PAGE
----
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Crucial BX500 SSD Review - Fewer Components, Lower Prices

By: Chris Ramseyer | SSDs in Storage | Posted: Sep 22, 2018 3:00 pm

512GB Class Performance Testing

 

Product Comparison

 

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There are very few entry-level SSDs from providers known for tier 1 quality. If you go to Amazon, you will find several very low-cost SSDs from no-name companies. We tested the Inland Professional SATA III a few months back but only because it was in the top five selling SSDs on Amazon and the drives come from a reputable store, Microcenter.

 

We have four DRAMless SSDs in our 512GB class charts today. The BX500 goes against the HP S700 and Mushkin Source with all three using the same controller. The BX500 is the only model with 64L TLC. The other two utilize older 32L TLC. The Inland Professional SATA III uses newer 64L memory from Toshiba, but the memory uses Phison's S11 DRAMless controller.

 

 

We wanted to fit the previous generation BX SSD in the comparison group, but that's not BX400. Crucial skipped fours in both the MX and BX series. We had to grab the BX300 with the SMI SM2258 with DRAM hanging off the controller and 32L MLC flash. The entry-level market has come a long way since August 2017.

 

The Plextor M8V also uses the SMI SM2258 controller but utilizes Toshiba 64L TLC memory.

 

Sequential Read Performance

 

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Entry-level SSD performance never looked so good. The BX500 hides under the results from other drives using the same controller. Flash is so fast, even the previous generation, that SATA sequential reads are capped by the interface and communication protocol. The BX500 is at the top of the queue depth 2 list, but only with a slight lead over the other drives.

 

Sequential Write Performance

 

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The 480GB BX500 doesn't seem to have an issue with sequential write bursts, either. Again we see most of the drives clustered together with the Plextor M8V as the only standout. Plextor has yet to bring this model to the US market, so it's not a drive can you easily order at Amazon or Newegg.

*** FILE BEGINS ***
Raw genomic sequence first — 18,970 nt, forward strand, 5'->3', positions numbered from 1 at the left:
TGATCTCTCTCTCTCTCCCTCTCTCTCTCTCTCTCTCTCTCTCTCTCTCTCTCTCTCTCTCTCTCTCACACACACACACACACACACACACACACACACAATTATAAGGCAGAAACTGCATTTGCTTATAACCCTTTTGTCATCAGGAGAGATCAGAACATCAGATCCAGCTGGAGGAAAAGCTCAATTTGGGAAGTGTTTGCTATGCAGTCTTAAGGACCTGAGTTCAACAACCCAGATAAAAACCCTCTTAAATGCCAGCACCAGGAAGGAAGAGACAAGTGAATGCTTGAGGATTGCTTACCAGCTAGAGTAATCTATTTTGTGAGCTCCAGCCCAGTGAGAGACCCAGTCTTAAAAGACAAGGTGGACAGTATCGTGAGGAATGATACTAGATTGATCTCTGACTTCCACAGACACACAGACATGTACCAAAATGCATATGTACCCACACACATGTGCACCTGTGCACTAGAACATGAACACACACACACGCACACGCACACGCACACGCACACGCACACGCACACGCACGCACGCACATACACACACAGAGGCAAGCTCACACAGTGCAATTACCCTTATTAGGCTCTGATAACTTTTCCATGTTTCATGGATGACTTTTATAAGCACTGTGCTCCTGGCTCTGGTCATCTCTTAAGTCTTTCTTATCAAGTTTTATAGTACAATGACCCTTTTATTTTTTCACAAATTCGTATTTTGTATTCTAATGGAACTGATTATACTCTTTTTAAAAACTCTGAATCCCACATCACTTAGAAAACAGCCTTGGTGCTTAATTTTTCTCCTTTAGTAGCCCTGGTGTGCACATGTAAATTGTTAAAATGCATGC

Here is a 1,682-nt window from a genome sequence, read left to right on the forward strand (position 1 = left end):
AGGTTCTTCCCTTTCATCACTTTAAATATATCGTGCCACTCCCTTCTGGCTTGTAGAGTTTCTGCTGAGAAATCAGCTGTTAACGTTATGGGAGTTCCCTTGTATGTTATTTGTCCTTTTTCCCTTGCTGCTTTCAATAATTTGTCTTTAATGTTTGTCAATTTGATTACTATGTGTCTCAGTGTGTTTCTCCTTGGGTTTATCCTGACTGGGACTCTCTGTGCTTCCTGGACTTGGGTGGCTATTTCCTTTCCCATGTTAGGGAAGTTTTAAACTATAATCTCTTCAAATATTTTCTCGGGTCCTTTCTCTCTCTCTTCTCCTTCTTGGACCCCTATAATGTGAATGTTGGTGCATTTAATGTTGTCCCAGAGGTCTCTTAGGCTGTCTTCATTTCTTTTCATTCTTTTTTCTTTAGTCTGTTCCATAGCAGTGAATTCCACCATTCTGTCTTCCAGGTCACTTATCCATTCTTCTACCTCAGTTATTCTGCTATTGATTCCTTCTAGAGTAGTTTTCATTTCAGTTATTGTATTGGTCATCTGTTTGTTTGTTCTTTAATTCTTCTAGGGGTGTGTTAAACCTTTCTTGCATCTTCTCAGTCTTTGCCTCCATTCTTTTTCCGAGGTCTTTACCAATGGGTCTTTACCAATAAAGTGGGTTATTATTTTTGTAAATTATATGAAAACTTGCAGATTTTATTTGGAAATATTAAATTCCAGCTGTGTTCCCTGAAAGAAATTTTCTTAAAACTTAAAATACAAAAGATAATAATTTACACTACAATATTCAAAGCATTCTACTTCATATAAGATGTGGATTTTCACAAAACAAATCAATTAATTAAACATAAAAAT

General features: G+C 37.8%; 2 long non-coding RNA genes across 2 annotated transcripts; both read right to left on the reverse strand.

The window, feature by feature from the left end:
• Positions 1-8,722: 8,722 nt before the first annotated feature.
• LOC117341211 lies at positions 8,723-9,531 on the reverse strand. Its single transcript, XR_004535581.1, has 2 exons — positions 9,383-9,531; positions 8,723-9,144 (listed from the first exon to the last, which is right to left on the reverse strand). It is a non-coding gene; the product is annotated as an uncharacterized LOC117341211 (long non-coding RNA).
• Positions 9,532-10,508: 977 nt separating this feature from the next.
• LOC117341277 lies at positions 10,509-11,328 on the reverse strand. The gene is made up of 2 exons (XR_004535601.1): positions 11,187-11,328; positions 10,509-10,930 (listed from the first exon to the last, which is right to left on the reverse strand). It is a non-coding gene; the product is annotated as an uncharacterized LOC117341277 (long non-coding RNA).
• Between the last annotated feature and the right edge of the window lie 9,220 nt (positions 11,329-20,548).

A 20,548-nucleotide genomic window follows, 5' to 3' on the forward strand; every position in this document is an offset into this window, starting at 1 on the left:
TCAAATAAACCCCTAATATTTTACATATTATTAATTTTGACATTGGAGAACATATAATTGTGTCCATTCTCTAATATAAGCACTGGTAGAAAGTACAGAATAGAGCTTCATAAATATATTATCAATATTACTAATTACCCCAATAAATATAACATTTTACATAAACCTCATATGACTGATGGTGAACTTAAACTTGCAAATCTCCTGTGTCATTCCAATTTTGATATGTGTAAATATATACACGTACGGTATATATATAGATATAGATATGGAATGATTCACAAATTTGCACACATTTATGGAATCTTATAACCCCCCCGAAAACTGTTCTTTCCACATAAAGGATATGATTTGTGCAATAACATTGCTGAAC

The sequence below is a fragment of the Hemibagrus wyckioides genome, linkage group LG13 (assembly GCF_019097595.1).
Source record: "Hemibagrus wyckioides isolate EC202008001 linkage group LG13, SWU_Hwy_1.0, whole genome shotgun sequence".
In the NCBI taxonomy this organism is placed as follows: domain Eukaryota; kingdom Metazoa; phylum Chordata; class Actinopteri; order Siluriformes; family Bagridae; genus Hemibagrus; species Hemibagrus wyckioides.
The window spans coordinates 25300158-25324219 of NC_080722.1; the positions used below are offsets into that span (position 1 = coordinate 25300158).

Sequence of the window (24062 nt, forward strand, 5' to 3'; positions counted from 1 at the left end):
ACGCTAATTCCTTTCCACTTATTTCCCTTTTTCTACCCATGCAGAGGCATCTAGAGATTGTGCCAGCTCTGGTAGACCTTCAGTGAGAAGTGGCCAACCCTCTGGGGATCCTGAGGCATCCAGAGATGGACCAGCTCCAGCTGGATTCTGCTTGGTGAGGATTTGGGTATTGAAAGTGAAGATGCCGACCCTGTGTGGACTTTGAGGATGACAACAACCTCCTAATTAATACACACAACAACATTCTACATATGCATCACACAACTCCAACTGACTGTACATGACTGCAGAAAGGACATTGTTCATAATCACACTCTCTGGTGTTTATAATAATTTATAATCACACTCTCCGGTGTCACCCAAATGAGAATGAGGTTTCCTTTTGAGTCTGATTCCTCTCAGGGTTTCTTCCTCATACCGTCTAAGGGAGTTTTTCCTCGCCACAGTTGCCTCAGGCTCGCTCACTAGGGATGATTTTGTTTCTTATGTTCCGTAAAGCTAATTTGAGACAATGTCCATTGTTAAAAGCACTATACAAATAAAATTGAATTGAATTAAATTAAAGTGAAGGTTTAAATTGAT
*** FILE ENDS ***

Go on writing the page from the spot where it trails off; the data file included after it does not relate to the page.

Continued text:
Sustained Sequential Write Performance

 

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Crucial didn't design the BX500 for transferring large movie files, music collections, or similar activities. This is a drive for casual computer users, what I call a FaceTwit or someone that doesn't process data, they just consume it through the web.

 

That said, the low price means more users will take a serious look at this series. The sustained write speed after the SLC buffer is much lower than we thought it would be. Getting outside of the SLC buffer while transferring sequential data (movies, music, and large block size data) rewards you with a 100 MB/s file transfer. This is lower than the other drives in the charts, even those with the same controller and previous generation memory.

 

Random Read Performance

 

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We were optimistic for the BX500. It uses the same memory as the MX500 and other drives with blisteringly quick random read performance. 64L memory from Micron has proven to be the best for 2017 when it comes to low read latencies. The BX500 doesn't reach 10,000 IOPS at QD1 and we're disappointed that it doesn't. The drive does get very close to 8,000 IOPS at QD1 and that is significantly more than any hard disk drive can achieve, even hybrid drives that pair flash and disk technologies.

 

Random Write Performance

 

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The random write performance is much higher than you might expect from a DRAMless SSD. The BX500 uses a large SLC buffer so you shouldn't even see performance loss under typical consumer-level workloads.

 

70% Read Sequential Performance

 

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The BX500 also performs well with mixed sequential workloads. There isn't a large performance increase as we ramp up the workload through queue depth, but 400 MB/s is a strong result for any SATA SSD.

 

70% Read Random Performance

 

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Mixed read / write random data is the most difficult task for DRAMless architectures. Here we see the main difference between the previous generation BX and the latest model that moved to TLC that has to stand on its own without a DRAM buffer for the table map data.

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